First-time home buyer Kenny Earl credits his positive CHFA loan experience to American Financing. “My mortgage consultant walked me through loan options and explained each step of the process in detail.” Kenny added, “I didn’t know what to expect when buying a home. My first call discussed what I’d have to put down, what monthly payments would look like. The rep I worked with answered all my questions right up front. It made the rest of the process easy and painless.”

Access general information about CHFA home buying options by visiting the CHFA website. Or, visit the American Financing website to see all home loan options.

 

Carrie Niess is a copywriter for American Financing, a national company employing salary-based mortgage consultants dedicated to helping homeowners make smart mortgage decisions that align with their unique financial goals.

 

RELATED ARTICLES:

8 Home Loan Benefits for Veterans and Wounded Warriors

By: Carrie Niess

More veterans and wounded warriors took advantage of government-backed mortgages in 2016 than any other year. In 72 years, it has helped more than 22 million active, reserve, and retired service members buy a home.

Yet remarkably, there’s still room to grow. Over 1 million wounded warriors aren’t taking full advantage of their VA loan options, research shows. (See related study: “Wounded Warriors Left Behind? Majority of Post-9/11 Vets Leave Millions of Dollars In Benefits Unclaimed“.)

If you’re on active duty or a vet, now’s the time to take another look at this incredible benefit!

Here are five benefits available exclusively to you and your peers:

1. No down payment or mortgage insurance required. Most loans require a down payment of 3.5% to 20% percent of the purchase price. If you utilize a non-VA loan, and put down less than 20 percent, you’ll be subject to mortgage insurance. That could increase your payment by hundreds monthly.

2. Government guaranteed. The VA proactively monitors each active loan to make sure payments are on track. The VA has foreclosure specialists who can help borrowers 60 or more days behind on their mortgage create a more affordable repayment plan.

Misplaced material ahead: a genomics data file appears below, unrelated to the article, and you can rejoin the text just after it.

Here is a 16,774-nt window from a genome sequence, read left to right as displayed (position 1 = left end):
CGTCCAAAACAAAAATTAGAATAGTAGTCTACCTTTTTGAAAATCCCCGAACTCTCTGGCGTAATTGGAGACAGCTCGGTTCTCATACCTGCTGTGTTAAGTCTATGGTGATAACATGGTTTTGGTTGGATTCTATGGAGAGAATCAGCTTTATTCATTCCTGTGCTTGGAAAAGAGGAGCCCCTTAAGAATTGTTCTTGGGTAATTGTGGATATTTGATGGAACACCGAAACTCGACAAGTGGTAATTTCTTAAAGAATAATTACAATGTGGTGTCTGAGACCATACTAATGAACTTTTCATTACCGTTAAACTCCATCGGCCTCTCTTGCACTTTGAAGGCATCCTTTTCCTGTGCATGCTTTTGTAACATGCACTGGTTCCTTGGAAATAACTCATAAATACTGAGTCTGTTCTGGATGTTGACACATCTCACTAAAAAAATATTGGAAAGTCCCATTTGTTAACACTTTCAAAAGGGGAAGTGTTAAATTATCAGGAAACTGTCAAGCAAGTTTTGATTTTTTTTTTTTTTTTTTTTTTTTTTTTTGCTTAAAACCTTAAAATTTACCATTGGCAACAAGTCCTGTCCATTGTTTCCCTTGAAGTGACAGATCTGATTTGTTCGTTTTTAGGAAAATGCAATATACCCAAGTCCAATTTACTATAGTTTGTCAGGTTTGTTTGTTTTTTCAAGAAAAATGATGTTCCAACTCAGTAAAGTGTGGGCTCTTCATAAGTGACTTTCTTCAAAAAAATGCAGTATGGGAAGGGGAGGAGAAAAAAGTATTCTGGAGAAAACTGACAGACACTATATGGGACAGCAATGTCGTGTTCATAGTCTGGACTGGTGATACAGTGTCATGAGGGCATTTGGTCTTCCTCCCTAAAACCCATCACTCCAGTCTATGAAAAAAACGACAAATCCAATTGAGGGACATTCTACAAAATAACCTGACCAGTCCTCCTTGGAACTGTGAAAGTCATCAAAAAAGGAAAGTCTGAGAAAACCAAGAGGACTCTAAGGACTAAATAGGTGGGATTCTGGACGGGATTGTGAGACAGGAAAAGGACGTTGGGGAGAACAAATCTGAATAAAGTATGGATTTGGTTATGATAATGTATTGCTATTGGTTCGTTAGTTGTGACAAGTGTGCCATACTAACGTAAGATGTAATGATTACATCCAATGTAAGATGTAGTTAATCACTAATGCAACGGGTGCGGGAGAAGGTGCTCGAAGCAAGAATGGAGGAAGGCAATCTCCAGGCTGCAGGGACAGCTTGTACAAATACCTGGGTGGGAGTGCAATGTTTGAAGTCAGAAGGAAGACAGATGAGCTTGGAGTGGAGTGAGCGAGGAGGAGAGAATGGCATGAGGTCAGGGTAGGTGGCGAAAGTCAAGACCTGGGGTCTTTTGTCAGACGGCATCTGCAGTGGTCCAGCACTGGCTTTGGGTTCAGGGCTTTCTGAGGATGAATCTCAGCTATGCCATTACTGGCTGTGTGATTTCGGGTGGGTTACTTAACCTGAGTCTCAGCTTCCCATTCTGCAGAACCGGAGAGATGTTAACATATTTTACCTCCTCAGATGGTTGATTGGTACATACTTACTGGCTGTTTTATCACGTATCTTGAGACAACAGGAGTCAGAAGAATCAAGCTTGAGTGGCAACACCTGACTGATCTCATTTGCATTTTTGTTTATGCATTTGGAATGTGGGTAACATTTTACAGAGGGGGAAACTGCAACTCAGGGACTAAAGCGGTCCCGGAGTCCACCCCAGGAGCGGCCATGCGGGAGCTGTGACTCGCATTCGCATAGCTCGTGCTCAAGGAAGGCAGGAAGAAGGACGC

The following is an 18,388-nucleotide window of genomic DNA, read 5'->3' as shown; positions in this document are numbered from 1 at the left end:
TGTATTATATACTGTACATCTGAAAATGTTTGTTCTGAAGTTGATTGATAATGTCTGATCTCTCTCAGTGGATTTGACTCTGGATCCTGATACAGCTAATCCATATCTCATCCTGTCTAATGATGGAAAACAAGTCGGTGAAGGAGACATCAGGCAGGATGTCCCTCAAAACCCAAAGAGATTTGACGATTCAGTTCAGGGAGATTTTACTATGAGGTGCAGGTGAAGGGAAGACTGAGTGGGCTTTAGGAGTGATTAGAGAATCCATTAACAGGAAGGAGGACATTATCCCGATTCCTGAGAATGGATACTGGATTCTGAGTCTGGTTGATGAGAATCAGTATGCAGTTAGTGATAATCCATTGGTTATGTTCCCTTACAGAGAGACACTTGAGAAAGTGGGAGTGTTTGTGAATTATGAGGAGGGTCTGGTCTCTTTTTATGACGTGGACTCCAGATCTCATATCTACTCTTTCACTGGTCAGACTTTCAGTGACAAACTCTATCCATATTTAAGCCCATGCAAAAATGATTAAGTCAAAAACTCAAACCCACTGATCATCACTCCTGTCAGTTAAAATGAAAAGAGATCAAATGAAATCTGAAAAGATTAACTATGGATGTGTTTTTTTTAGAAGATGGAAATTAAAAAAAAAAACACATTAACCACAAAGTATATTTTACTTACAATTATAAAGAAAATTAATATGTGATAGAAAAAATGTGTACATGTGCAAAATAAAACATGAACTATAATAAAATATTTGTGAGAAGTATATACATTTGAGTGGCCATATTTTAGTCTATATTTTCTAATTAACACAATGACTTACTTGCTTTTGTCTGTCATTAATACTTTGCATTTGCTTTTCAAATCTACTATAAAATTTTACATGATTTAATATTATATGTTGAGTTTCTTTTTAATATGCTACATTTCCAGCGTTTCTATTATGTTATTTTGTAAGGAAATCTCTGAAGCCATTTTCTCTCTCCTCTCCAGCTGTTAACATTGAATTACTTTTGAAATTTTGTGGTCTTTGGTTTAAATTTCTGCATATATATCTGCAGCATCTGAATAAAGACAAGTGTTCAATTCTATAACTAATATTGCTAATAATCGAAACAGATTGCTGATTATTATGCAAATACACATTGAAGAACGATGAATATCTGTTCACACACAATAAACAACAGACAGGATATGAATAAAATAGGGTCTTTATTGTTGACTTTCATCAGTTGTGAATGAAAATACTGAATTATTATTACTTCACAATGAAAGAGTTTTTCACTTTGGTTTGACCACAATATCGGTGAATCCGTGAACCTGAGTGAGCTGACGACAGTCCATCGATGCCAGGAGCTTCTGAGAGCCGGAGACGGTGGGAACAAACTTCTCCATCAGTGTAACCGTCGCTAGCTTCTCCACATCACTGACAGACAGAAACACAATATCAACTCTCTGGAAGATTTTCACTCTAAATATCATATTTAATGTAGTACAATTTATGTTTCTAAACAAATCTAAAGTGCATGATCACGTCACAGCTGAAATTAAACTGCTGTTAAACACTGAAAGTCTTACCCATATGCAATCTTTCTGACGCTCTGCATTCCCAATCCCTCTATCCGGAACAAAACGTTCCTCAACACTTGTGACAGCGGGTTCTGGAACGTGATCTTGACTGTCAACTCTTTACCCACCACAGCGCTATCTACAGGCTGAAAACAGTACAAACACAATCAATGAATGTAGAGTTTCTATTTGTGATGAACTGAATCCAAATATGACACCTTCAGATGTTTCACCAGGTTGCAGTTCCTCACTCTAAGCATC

3. Fast access, even if you’re on active duty. Service members become eligible for VA loans after having served 181 days during peacetime or 90 consecutive days during wartime — unless discharged or separated from a previous qualifying period of active duty service. You may also be eligible if you have more than six years of service in the National Guard or Reserves.

4. Buy or refinance repeatedly. You can work with the VA to use the benefit as many times as you’d like. There is a VA funding fee of 2.15% for first time VA loan use. That fee becomes 3.3% for each subsequent use of a VA loan. However, that rate is just 0.5% if you currently have a VA loan and only want to reduce your rate or possibly your term (additional restrictions apply) without taking cash out. This option is called a VA IRRRL (Interest Rate Reduction Refinance Loan).

5. Refinance up to 100% of home’s value. Lower monthly payments, consolidate debt and access cash, drawing on up to 100% of your home’s value. VA streamline and cash out refinance loans are far more attractive options than refinancing with a non-VA loan. That’s because many non-VA loans require some equity in the house. In fact, the cash out refinance option allows you to take an existing conventional loan and refinance it to a VA loan. It doesn’t have to be a VA loan refinanced to a VA loan.

Three added benefits available to wounded warriors, including:

1. Exemption from the funding fee. Vets rated at least 10% disabled (because of a service-connected disability) may be exempt from the VA funding fee. Costs add up quickly. Remember, the fee is generally 2.15% of the amount borrowed for first time use. That fee goes up to 3.3% for every subsequent loan. A disabled vet borrowing $200,000 would save $4,250 on their first home purchase or $6,600 if they’ve used their benefit previously. Non-disabled vets can reduce the funding fee by making a larger down payment.

2. Often no minimum service requirement. Disabled vets usually qualify to receive VA loan benefits immediately, without having to wait the minimum required service days. However, even wounded warriors are required to meet certain credit and income minimums to receive a VA loan.

3. Grants for special accessibility modifications. For those who’ve suffered particularly debilitating injuries, the VA offers Specially Adapted Housing (SAH) grants. These grants pay for mobility modifications and help make homes more accessible.

Serving our country is commendable. Individuals who do so deserve certain privileges. The VA mortgage program is an excellent opportunity to save veterans thousands of dollars. Call today and let American Financing’s mortgage specialists help you make the most of your benefits.

 

Carrie Niess is a copywriter for American Financing, a national company employing salary-based mortgage consultants dedicated to helping homeowners make smart mortgage decisions that align with their unique financial goals.

 

Mortgage Before Marriage – How to Prepare

Couple looking at a potential new home

By: Carrie Niess

First comes love, then comes homeownership…that’s right, many people (not just millennials) are foregoing weddings and marriage and are instead jumping into down payments and mortgages. Either way, you’re looking at a huge commitment. What’s right for you? Only you can answer that. But here are a couple things to consider before signing a mortgage with your significant other:

  1. Defining your title – you may not be thinking about becoming or adding a Mrs. in your relationship, but you do need to consider how to handle the property title. Unmarried couples have more options than you might think. So, be sure to research what makes sense for you: sole ownership, tenants in common, or joint tenants. Don’t be afraid to consult a real estate attorney.